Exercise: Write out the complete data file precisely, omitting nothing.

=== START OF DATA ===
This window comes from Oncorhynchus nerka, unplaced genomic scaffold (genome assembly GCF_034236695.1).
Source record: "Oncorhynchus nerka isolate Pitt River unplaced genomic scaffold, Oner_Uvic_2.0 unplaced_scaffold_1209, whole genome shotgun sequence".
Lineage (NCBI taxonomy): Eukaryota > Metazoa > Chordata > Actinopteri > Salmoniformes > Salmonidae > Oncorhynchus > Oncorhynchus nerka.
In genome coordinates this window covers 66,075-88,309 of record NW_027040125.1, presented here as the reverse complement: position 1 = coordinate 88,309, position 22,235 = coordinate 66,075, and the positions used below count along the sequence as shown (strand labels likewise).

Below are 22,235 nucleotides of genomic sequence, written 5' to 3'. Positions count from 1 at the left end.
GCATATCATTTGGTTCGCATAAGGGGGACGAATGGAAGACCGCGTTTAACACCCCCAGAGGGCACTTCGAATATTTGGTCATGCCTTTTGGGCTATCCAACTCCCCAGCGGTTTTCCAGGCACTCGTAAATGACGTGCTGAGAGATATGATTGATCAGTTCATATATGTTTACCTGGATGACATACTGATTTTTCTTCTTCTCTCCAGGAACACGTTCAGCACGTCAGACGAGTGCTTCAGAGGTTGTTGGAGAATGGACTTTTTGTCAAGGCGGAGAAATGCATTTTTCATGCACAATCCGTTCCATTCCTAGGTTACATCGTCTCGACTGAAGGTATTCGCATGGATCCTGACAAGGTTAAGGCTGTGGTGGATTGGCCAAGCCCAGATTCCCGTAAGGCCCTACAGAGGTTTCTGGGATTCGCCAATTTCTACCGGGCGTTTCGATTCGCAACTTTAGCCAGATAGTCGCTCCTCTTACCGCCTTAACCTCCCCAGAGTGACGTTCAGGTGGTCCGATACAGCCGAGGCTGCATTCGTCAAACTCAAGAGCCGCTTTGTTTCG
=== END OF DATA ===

This window comes from Oncorhynchus nerka, unplaced genomic scaffold (genome assembly GCF_034236695.1).
Source record: "Oncorhynchus nerka isolate Pitt River unplaced genomic scaffold, Oner_Uvic_2.0 unplaced_scaffold_1209, whole genome shotgun sequence".
Lineage (NCBI taxonomy): Eukaryota > Metazoa > Chordata > Actinopteri > Salmoniformes > Salmonidae > Oncorhynchus > Oncorhynchus nerka.
In genome coordinates this window covers 66,075-88,309 of record NW_027040125.1, presented here as the reverse complement: position 1 = coordinate 88,309, position 22,235 = coordinate 66,075, and the positions used below count along the sequence as shown (strand labels likewise).

Below are 22,235 nucleotides of genomic sequence, written 5' to 3'. Positions count from 1 at the left end.
GCATATCATTTGGTTCGCATAAGGGGGACGAATGGAAGACCGCGTTTAACACCCCCAGAGGGCACTTCGAATATTTGGTCATGCCTTTTGGGCTATCCAACTCCCCAGCGGTTTTCCAGGCACTCGTAAATGACGTGCTGAGAGATATGATTGATCAGTTCATATATGTTTACCTGGATGACATACTGATTTTTCTTCTTCTCTCCAGGAACACGTTCAGCACGTCAGACGAGTGCTTCAGAGGTTGTTGGAGAATGGACTTTTTGTCAAGGCGGAGAAATGCATTTTTCATGCACAATCCGTTCCATTCCTAGGTTACATCGTCTCGACTGAAGGTATTCGCATGGATCCTGACAAGGTTAAGGCTGTGGTGGATTGGCCAAGCCCAGATTCCCGTAAGGCCCTACAGAGGTTTCTGGGATTCGCCAATTTCTACCGGGCGTTTCGATTCGCAACTTTAGCCAGATAGTCGCTCCTCTTACCGCCTTAACCTCCCCAGAGTGACGTTCAGGTGGTCCGATACAGCCGAGGCTGCATTCGTCAAACTCAAGAGCCGCTTTGTTTCG